“I have been giving seminars for seven years in order to share my experience so that it does not cost others as much as it does for me”, continues Henry, who published his book Anyone Can Tattoo, in which he pours all his experience and tells the secrets of his art. “It is for tattoo artists who want to learn everything about this style of realism, this book is like a bottle thrown into the sea that will reach the person who needs it most when it has to arrive.”
Today, Henry proudly remembers that dreamy boy he once was and who was encouraged to follow in his mother’s footsteps to an unknown country. Many years have passed since his time in Peru, where a pencil and paper were enough to transport him. For the Peruvian artist, we must never lower our arms in pursuit of living from our passions. And, for him, Argentina was undoubtedly his blank canvas, accompanied by colors and tools at his disposal to see him grow.
“And Argentina is a place where they like and support artists. From the first moment they have always supported me, and that is what gives you the strength to push yourself to improve daily. In every job I do I always dedicate 100% to make it an eternal bond. By tattooing one person per day I dedicate all my energy to it and this is because in this country I always feel inspired. If you are good in Argentina, you can be anywhere in the world”, says Henry, who throughout his career has traveled throughout Latin America and much of Europe, and has earned recognition, accompanied by countless national and international awards.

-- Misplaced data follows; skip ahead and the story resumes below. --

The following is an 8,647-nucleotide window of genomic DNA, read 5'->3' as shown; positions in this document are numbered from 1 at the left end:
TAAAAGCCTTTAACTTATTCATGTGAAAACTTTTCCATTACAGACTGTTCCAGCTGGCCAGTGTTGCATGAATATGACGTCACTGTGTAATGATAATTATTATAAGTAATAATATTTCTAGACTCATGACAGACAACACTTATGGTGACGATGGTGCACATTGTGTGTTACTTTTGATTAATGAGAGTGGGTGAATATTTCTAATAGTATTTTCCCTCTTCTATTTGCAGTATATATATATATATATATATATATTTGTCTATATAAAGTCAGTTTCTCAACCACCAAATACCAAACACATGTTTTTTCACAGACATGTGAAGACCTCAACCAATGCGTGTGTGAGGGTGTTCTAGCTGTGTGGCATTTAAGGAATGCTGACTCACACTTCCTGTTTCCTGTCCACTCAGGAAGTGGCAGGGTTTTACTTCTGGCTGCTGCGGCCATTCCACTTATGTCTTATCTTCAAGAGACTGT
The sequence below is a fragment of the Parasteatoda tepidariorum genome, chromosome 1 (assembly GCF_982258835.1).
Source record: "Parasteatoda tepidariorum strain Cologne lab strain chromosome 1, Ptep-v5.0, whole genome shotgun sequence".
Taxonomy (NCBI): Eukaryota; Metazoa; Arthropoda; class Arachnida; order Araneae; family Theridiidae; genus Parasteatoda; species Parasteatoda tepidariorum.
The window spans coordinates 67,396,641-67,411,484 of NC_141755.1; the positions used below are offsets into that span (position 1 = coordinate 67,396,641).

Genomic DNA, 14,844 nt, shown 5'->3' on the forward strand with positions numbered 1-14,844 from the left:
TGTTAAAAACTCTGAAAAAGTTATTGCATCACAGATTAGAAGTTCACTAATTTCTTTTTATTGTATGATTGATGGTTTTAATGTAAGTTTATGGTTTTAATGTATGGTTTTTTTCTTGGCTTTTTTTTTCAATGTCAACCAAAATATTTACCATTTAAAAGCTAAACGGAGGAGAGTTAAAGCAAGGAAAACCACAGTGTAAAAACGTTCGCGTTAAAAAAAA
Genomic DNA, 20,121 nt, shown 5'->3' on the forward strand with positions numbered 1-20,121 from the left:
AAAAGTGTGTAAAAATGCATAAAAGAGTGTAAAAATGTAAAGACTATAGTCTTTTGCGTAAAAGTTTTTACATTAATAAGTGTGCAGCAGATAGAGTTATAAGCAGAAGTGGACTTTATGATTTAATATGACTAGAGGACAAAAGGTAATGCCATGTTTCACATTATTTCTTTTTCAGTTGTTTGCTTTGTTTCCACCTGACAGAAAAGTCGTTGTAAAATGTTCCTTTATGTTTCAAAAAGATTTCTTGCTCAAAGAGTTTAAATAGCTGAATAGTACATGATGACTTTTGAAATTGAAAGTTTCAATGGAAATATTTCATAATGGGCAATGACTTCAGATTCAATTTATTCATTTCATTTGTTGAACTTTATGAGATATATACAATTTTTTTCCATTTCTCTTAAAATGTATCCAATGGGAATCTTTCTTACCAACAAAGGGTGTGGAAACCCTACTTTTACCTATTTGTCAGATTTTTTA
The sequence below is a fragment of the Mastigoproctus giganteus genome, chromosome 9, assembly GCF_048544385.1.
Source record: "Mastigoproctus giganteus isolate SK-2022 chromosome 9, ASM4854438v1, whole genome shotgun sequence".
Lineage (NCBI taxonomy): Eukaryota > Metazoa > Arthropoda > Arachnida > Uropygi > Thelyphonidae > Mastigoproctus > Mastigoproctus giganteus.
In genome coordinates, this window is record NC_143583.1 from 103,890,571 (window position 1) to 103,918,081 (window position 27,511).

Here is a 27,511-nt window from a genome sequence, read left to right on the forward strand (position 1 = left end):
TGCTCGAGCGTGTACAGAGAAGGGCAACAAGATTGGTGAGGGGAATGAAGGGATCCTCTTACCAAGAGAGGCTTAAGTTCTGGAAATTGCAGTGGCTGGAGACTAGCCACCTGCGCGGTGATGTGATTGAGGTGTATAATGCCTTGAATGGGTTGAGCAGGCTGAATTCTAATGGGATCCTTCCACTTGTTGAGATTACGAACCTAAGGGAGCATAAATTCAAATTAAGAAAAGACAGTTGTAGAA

“I really feel that I learn from the Argentine culture; It teaches me to make a constant effort, and to nurture myself whether it’s at a barbecue or a meeting with tattoo artists. I am a person with few friends but the ones I have are worth a lot because they made me feel welcome and taught me everything about this beautiful country. I know that Argentina is not going through a good time, but even so I choose to live here and I choose it as my home”, concludes.
Unexpected Argentina is a section that proposes delving into the motives and feelings of those foreigners who chose Argentine soil to live. If you want to share your experience you can write to [email protected] This email does NOT provide tourist, labor, or consular information; It is received by the author of the note, not the protagonists. The testimonies narrated for this section are life chronicles that reflect personal perceptions.